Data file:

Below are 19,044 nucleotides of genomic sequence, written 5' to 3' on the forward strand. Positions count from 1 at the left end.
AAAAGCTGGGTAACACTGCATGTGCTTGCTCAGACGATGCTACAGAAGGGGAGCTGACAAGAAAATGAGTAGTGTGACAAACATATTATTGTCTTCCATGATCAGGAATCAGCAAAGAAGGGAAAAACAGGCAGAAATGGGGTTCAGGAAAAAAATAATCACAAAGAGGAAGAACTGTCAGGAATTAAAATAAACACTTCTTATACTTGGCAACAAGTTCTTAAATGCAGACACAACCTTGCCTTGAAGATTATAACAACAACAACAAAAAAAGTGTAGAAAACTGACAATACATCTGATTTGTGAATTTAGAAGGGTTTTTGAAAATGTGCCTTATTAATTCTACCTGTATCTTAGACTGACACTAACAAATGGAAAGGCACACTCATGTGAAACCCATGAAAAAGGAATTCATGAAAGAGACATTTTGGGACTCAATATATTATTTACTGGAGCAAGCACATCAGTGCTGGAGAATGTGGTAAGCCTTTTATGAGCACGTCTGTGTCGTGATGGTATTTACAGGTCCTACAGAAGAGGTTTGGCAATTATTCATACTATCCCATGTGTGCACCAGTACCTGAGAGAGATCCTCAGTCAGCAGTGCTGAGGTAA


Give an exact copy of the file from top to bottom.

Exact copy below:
Below are 19,044 nucleotides of genomic sequence, written 5' to 3' on the forward strand. Positions count from 1 at the left end.
AAAAGCTGGGTAACACTGCATGTGCTTGCTCAGACGATGCTACAGAAGGGGAGCTGACAAGAAAATGAGTAGTGTGACAAACATATTATTGTCTTCCATGATCAGGAATCAGCAAAGAAGGGAAAAACAGGCAGAAATGGGGTTCAGGAAAAAAATAATCACAAAGAGGAAGAACTGTCAGGAATTAAAATAAACACTTCTTATACTTGGCAACAAGTTCTTAAATGCAGACACAACCTTGCCTTGAAGATTATAACAACAACAACAAAAAAAGTGTAGAAAACTGACAATACATCTGATTTGTGAATTTAGAAGGGTTTTTGAAAATGTGCCTTATTAATTCTACCTGTATCTTAGACTGACACTAACAAATGGAAAGGCACACTCATGTGAAACCCATGAAAAAGGAATTCATGAAAGAGACATTTTGGGACTCAATATATTATTTACTGGAGCAAGCACATCAGTGCTGGAGAATGTGGTAAGCCTTTTATGAGCACGTCTGTGTCGTGATGGTATTTACAGGTCCTACAGAAGAGGTTTGGCAATTATTCATACTATCCCATGTGTGCACCAGTACCTGAGAGAGATCCTCAGTCAGCAGTGCTGAGGTAA